More aggressive feedlot placements this week caused volatility at markets.

Wes Ishmael

March 30, 2019

Cattle futures cast a pall over markets this week, pressured by last week’s Cattle on Feed report indicating more aggressive feedlot placements than expected. The sharp decline and increased volatility in Lean Hog futures added pressure.

Not counting the expiring spot month or newly minted away Mar, Feeder Cattle futures closed an average of $2.55 lower week this last Friday (47 cents lower to $5.27 lower).

Even so, cash steers and heifers sold steady to $5 per cwt higher, according to the Agricultural Marketing Service (AMS).

“Feeder cattle markets have generally followed seasonal patterns with calves moving higher since January. Though calf prices typically peak in early April, delayed grass demand may extend the seasonal strength deeper into April,” says Derrell Peel, Extension livestock marketing specialist at Oklahoma State University, in his weekly market comments. Peel adds that feeder-weight cattle (700 pounds and heavier) should begin rising toward a peak in late summer.

“There does appear to be some optimism in the feeder cattle market as the August feeder cattle futures price is trading at an $11 premium to the April contract,” says Andrew P. Griffith, agricultural economist at the University of Tennessee, in his weekly market comments. “The educated guess at this point is that the cash price of feeder cattle will begin a strong advancement to the upside in the coming months to fall more in line with what is expected for live cattle.”

Related:Flooding jumbles planting outlook

Impacts from the recent bomb cyclone and subsequent prolonged flooding downstream surely will play a role.

Calf losses this spring will not really become apparent until fall and may possibly be big enough to affect the overall 2019 calf crop says Peel. Besides weather-depressed carcass weights and less beef production than originally anticipated, he added that recent floods most assuredly increased cattle morbidity and mortality.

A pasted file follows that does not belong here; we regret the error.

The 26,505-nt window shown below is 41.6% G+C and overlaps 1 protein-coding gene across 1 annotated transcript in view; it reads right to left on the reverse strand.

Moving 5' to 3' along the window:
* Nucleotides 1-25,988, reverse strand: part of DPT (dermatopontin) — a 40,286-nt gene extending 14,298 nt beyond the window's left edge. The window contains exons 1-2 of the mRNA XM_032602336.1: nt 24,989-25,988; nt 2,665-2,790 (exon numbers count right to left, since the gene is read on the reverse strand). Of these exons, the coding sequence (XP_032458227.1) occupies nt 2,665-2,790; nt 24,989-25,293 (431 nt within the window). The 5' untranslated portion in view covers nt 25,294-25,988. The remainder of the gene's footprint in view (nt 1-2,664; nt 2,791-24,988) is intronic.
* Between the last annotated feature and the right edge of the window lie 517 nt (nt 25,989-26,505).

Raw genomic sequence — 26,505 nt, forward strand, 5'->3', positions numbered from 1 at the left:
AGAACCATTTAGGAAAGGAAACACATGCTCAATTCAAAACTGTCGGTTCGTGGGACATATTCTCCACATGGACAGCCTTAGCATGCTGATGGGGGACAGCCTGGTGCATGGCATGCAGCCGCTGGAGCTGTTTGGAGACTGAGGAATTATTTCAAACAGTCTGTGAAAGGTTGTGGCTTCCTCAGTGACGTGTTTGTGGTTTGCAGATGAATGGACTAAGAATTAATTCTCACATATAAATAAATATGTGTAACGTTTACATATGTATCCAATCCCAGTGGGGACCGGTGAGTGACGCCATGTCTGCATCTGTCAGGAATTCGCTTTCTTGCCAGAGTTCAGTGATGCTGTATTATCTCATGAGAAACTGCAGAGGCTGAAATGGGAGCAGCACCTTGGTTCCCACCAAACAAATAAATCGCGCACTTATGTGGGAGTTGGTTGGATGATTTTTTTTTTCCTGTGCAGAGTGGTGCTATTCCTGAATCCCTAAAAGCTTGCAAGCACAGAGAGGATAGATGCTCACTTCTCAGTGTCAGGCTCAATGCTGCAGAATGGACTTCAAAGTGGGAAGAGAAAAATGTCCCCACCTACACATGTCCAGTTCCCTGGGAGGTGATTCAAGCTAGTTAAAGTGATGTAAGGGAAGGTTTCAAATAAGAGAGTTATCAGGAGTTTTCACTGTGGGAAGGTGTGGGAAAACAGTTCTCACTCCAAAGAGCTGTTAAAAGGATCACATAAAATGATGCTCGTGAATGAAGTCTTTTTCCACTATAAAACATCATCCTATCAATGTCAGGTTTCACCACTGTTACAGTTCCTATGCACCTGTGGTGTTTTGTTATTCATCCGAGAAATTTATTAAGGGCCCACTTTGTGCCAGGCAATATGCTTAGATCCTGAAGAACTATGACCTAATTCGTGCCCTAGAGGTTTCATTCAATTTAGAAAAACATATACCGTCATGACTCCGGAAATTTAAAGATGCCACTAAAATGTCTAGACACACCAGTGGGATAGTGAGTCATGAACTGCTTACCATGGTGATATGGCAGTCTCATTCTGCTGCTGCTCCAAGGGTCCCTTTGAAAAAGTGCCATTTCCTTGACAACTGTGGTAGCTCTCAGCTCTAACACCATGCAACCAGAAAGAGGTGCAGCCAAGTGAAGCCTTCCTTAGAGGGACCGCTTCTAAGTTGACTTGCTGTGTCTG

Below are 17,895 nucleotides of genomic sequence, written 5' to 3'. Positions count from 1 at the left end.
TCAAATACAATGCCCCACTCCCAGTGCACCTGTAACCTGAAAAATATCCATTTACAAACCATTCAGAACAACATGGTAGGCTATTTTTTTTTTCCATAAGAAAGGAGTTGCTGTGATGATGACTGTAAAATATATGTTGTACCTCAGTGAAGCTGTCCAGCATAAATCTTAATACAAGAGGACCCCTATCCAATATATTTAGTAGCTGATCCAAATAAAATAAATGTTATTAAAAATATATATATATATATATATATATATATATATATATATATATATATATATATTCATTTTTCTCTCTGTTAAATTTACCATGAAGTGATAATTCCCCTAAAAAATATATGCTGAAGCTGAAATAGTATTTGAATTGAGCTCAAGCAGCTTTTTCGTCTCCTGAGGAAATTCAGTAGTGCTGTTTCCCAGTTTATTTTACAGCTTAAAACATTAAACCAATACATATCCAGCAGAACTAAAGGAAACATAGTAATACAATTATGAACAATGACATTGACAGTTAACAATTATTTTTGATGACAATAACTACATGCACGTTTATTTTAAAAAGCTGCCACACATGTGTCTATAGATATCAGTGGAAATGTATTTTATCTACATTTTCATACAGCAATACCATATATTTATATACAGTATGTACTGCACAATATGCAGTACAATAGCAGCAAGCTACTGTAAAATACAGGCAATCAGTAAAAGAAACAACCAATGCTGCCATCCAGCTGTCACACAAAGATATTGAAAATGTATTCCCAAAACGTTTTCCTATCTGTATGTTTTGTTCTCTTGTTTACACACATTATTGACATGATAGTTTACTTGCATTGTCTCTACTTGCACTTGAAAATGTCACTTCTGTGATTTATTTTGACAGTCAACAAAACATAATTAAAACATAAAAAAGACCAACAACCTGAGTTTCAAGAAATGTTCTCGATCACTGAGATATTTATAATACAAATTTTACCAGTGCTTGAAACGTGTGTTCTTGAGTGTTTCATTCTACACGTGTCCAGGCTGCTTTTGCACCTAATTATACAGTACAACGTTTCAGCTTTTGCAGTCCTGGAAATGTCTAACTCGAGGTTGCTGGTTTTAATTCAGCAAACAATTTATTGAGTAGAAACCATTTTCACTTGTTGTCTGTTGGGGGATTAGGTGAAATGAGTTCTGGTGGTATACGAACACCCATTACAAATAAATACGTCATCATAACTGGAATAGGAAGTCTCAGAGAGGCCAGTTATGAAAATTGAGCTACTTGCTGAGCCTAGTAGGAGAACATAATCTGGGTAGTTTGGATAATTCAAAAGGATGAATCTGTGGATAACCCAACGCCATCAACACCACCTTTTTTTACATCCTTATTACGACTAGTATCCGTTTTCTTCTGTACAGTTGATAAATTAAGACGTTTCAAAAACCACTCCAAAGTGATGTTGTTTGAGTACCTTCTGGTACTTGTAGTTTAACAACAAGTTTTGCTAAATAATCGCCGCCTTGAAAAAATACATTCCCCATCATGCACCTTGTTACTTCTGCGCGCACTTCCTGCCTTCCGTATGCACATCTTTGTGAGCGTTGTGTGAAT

“On the crop side, losses of stored grain, hay and other products will have immediate impacts on the producers affected and perhaps on broader markets. Disruptions to transportation may be the biggest impact with truck, rail and river transportation all impacted by the floods and associated damage, and likely to be affected for weeks ahead,” Peel noted.

Jim Robb, senior analyst with the Livestock Marketing Information Center (LMIC) cautions that protracted flooding could increase feed costs and pressure calf and yearling prices.

Don Close, senior protein analyst at Rabobank AgriFinance, expects to see a seasonal rally in Feeder Cattle futures from the Mar-May low to a high in Aug-Sep.

Related:Slaughter cow prices dip drastically

Negotiated cash fed cattle prices were $2-$3 per cwt lower in the Southern Plains at $125-$126 per cwt. on a live basis. Prices in the Northern Plains were mostly $3 lower at mostly $126. Prices in the western Corn Belt were $2 lower at $127-$129. Dressed sales were mostly $2-$3 lower at $206 in Nebraska and $205 in the western Corn Belt.

Week to week on Friday, except for 45 cents higher in the back contract, Live Cattle futures closed an average of $3.08 lower (75 cents to $4.50 lower).

Best bet, depending on how bullish you are, lost tonnage could still push cash fed cattle prices higher.

Listen to Wes Ishmael's Cattle Market Weekly Audio Report every Saturday morning on the BEEF magazine website. This is your report for Saturday, March 30, 2019.

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